By Greg Elias
New ownership is in the offing for Williston’s oldest senior apartment complex.
Whitney Hill Homestead is currently owned by a partnership formed when the 44-unit complex was built in the early 1990s. The partnership includes Housing Vermont, a statewide organization, and Williston Elder Housing, a community-based nonprofit.
But now that partnership is in the process of transferring ownership to Cathedral Square Corp., a Burlington-based nonprofit that manages and develops affordable housing throughout Vermont. Cathedral Square has overseen the day-to-day management of Whitney Hill since it was built.
In a letter to the town, Kenn Sassorossi, president of Williston Elder Housing, said Cathedral Square would be the ideal owner.
“We want to assure you that Whitney Hill will remain an affordable housing resource,” Sassorossi wrote. “The affordability restrictions put in place by the Vermont Housing Finance Agency and the Vermont Housing Conservation Board will remain in effect. More importantly, the nonprofit Cathedral Square Corporation is in the best position to operate Whitney Hill – not just to comply with the rent and occupancy requirements – but also meet the needs of our seniors.”
Williston Elder Housing considered becoming the sole owner of Whitney Hill, Sassorossi said in an interview. But the organization concluded residents would be better served by Cathedral Square because it has the financial resources and expertise to operate the complex.
“Our hearts said yes but our heads said no,” he said.
The sale will simplify ownership and allow debt on the project to be refinanced at a lower interest rate, Sassorossi said. It will also provide more money for upkeep.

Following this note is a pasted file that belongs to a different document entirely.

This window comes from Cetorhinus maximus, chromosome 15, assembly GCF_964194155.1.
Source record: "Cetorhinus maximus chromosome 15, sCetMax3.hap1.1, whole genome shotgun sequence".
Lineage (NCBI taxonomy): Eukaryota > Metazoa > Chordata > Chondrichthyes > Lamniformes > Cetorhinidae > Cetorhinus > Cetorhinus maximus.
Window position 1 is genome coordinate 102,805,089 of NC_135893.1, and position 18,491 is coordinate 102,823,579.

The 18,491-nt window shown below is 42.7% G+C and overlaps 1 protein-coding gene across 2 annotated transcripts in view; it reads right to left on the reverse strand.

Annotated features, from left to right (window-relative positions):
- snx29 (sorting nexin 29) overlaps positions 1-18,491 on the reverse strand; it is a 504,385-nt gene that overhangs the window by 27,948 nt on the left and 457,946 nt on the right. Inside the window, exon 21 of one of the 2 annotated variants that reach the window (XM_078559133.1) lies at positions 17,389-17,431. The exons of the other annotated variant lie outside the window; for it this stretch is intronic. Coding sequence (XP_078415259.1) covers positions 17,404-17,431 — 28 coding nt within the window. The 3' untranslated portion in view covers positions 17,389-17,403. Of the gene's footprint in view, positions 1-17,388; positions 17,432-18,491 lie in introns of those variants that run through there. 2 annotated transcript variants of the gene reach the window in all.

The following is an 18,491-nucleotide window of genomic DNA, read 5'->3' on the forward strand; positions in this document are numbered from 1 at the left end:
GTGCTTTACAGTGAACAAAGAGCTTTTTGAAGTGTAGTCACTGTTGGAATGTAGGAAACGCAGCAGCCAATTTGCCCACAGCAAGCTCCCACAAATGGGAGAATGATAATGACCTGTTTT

Williston Elder Housing always contemplated eventually selling the complex, he said. When Whitney Hill was built, Merchants Bank invested in the project and received tax credits under a federal low-income housing program. The bank has now met the program’s obligations, clearing the way for a sale.
Cathedral Square Corp. also manages Eagle Crest and Falcon Manor, two newer senior apartments complexes in Williston. Representatives from the nonprofit could not be reached for comment.
A task force from Williston Federated Church explored ways to bring affordable senior housing to town in the 1980s. Whitney Hill Homestead resulted from the group’s efforts.
The complex, the first of its kind in Williston, is an independent living facility exclusively for people 55 and older. Apartments have one or two bedrooms and rent for between $572 and $895 per month.
Twenty-nine of the units rent for the lower amount and fit the official definition of affordable housing, Sassorossi said. Those units will continue to be affordable, he said, most into perpetuity.
Whitney Hill, located off U.S. 2 in Williston Village, was designed to mimic an extended farmhouse, with porches, courtyards and common areas. Most apartments have outside entrances that face open spaces. The complex offers a variety of recreational, cultural and social activities.
The announcement of Cathedral Square’s pending acquisition of Whitney Hill came as the housing development celebrated its 15th anniversary on Friday. The original residents – 10 are still there – were recognized during the event.
Among them was Dot Howe. In an interview Monday, Howe said she enjoys the atmosphere of Whitney Hill, which offers the camaraderie of a relatively small number of residents and the privacy of a rural setting.
“It’s just a nice place to be,” Howe said. “As long as you can drive, you can go anywhere.”
Sassorossi said tenants will see no change as a result of the ownership transfer, noting that most know of Cathedral Square through its onsite property manager.
“From the residents’ perspective it will be a seamless transition,” he said.
The sale was originally slated to be completed next month. But problems with renewing a state stormwater discharge permit will delay the closing, Sassorossi said. He now expects the sale to be completed by the end of 2007.